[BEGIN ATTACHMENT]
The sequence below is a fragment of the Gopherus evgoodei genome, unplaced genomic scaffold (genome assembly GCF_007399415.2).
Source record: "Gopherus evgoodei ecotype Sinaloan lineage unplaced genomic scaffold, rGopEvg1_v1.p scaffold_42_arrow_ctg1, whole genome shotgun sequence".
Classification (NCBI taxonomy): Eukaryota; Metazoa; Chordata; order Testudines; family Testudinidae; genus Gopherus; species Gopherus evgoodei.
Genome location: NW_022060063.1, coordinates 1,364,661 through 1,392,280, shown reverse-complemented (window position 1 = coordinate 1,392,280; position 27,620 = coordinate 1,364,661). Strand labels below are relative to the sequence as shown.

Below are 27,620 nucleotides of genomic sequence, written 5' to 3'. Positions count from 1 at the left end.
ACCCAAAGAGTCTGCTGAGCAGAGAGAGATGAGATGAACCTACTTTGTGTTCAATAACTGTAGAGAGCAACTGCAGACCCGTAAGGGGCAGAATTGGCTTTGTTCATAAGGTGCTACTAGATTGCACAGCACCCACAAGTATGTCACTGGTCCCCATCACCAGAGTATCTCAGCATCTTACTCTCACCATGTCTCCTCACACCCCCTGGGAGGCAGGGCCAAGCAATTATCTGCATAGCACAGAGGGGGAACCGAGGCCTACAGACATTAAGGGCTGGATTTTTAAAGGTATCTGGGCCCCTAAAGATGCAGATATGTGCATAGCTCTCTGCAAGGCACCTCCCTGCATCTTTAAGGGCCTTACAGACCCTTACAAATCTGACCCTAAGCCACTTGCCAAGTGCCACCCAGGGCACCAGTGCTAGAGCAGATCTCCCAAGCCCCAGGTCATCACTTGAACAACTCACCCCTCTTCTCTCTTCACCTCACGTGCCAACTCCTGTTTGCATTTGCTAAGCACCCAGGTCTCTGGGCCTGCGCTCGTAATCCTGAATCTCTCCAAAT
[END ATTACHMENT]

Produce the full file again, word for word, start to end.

The sequence below is a fragment of the Gopherus evgoodei genome, unplaced genomic scaffold (genome assembly GCF_007399415.2).
Source record: "Gopherus evgoodei ecotype Sinaloan lineage unplaced genomic scaffold, rGopEvg1_v1.p scaffold_42_arrow_ctg1, whole genome shotgun sequence".
Classification (NCBI taxonomy): Eukaryota; Metazoa; Chordata; order Testudines; family Testudinidae; genus Gopherus; species Gopherus evgoodei.
Genome location: NW_022060063.1, coordinates 1,364,661 through 1,392,280, shown reverse-complemented (window position 1 = coordinate 1,392,280; position 27,620 = coordinate 1,364,661). Strand labels below are relative to the sequence as shown.

Below are 27,620 nucleotides of genomic sequence, written 5' to 3'. Positions count from 1 at the left end.
ACCCAAAGAGTCTGCTGAGCAGAGAGAGATGAGATGAACCTACTTTGTGTTCAATAACTGTAGAGAGCAACTGCAGACCCGTAAGGGGCAGAATTGGCTTTGTTCATAAGGTGCTACTAGATTGCACAGCACCCACAAGTATGTCACTGGTCCCCATCACCAGAGTATCTCAGCATCTTACTCTCACCATGTCTCCTCACACCCCCTGGGAGGCAGGGCCAAGCAATTATCTGCATAGCACAGAGGGGGAACCGAGGCCTACAGACATTAAGGGCTGGATTTTTAAAGGTATCTGGGCCCCTAAAGATGCAGATATGTGCATAGCTCTCTGCAAGGCACCTCCCTGCATCTTTAAGGGCCTTACAGACCCTTACAAATCTGACCCTAAGCCACTTGCCAAGTGCCACCCAGGGCACCAGTGCTAGAGCAGATCTCCCAAGCCCCAGGTCATCACTTGAACAACTCACCCCTCTTCTCTCTTCACCTCACGTGCCAACTCCTGTTTGCATTTGCTAAGCACCCAGGTCTCTGGGCCTGCGCTCGTAATCCTGAATCTCTCCAAAT